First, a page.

“They go after me because they see me as a vulnerable target,” said Kevin. Kevin walks slower than most children and drags his feet because of his disability. His mother, Tyleen Wilson, fears for his safety each day at school. “I worry if he’ll come home today,” said Wilson. “What if they really hurt him?”
Wilson stated she’s notified school administrators, as well as the Colorado media, that her son’s classmates have tripped and pinned him down and force fed dog food into his mouth. In late December 2010, Wilson noticed a Facebook picture that enraged her. It was of Kevin with his hooded sweatshirt tied tightly around his face.
“I thought it was a joke,” she said. “I prodded Kevin to tell me about the picture.” Kevin’s classmates had tied his sweatshirt tightly around his face and forced him to walk around the playground, barely able to see through the small opening. After taunting and teasing, the kids ripped the sweatshirt off, cutting his eyelids.
Another picture showed Kevin against the playground fence trying to break free. Both arms of the sweatshirt were tied to the fence post. “They just watched me struggle to get out,” said Kevin. “They put it on Facebook and now everyone knows it.”
There are many more personal stories in the full “Walk a Mile in Their Shoes” report (www.abilitypath.org/areas-of-development/learning–schools/bullying).
What can you do?
Do you have Lauren Potter’s back? Like her fan page on Facebook and let her know. (www.facebook.com/pages/Lauren-Potter/190879389856)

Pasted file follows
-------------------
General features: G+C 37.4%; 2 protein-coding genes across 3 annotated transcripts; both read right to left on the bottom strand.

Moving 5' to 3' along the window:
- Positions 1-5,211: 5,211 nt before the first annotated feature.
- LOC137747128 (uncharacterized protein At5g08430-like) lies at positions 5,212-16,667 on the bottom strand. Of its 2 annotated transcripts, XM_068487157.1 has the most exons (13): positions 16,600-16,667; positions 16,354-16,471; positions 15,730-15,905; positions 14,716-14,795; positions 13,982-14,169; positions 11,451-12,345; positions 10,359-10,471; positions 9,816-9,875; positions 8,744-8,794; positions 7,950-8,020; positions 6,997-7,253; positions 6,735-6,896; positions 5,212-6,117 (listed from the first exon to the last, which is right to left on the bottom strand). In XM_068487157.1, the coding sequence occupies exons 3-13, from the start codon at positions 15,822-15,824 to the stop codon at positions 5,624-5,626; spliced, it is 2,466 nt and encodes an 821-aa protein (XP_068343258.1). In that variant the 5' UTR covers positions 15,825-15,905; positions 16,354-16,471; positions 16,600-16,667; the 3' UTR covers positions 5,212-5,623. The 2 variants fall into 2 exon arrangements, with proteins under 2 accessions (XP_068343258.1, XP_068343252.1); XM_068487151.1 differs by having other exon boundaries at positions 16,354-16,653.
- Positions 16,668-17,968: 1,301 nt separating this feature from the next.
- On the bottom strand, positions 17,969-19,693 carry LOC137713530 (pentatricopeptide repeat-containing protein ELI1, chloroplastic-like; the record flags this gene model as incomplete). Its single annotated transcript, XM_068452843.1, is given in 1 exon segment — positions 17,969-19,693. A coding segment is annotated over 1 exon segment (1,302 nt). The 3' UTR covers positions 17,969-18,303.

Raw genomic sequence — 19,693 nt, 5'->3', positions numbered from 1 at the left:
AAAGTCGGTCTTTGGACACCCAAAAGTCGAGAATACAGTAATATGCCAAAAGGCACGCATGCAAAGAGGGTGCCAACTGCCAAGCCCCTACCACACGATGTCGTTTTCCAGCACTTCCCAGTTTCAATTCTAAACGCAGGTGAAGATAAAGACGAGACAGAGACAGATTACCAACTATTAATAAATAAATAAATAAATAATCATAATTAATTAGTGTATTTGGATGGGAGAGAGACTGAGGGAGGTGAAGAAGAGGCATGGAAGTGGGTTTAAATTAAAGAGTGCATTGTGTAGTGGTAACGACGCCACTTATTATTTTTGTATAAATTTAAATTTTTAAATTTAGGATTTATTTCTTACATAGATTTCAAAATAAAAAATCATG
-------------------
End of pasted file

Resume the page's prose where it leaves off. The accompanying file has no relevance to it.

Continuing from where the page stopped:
Are you taking up the cause to get the backs of children with special needs? Let everyone know. Blog, tweet, write and talk about this campaign. Take a stand, pledge to Spread the Word to End the Word (www.r-word.org). Share the “Walk a Mile in their Shoes” report (www.abilitypath.org/areas-of-development/learning–schools/bullying) and visit AbilityPath.org (http://abilitypath.org) to find toolboxes for parents, learn about the types and ways children are bullied, and find more ways to get help. Also, if you see someone in need, let them know you got their back and about AbilityPath.org.
Need help but aren’t getting it?
Call the Civil Rights Bureau at 1-800-926-0648. Parents can register complaints if they feel their child’s school hasn’t been responsive. A Department of Education specialist can talk to officials at the school and help work out a strategy for dealing with the culture or particular individuals that are creating the problem.
Did you know?
FX is the only TV network that doesn’t allow the word ‘retard’ used as a joke. It’s only one of three words banned by the network.
Genevieve Hinson is a writer, social media coordinator, wife and mom. She’s experienced 17 years of youth entertainment as a parent and sorts through movies, TV shows, books, music, apps and more so you don’t have to. Find out what’s parent-friendly, kid-friendly or what you should run screaming from at www.motherofconfusion.com.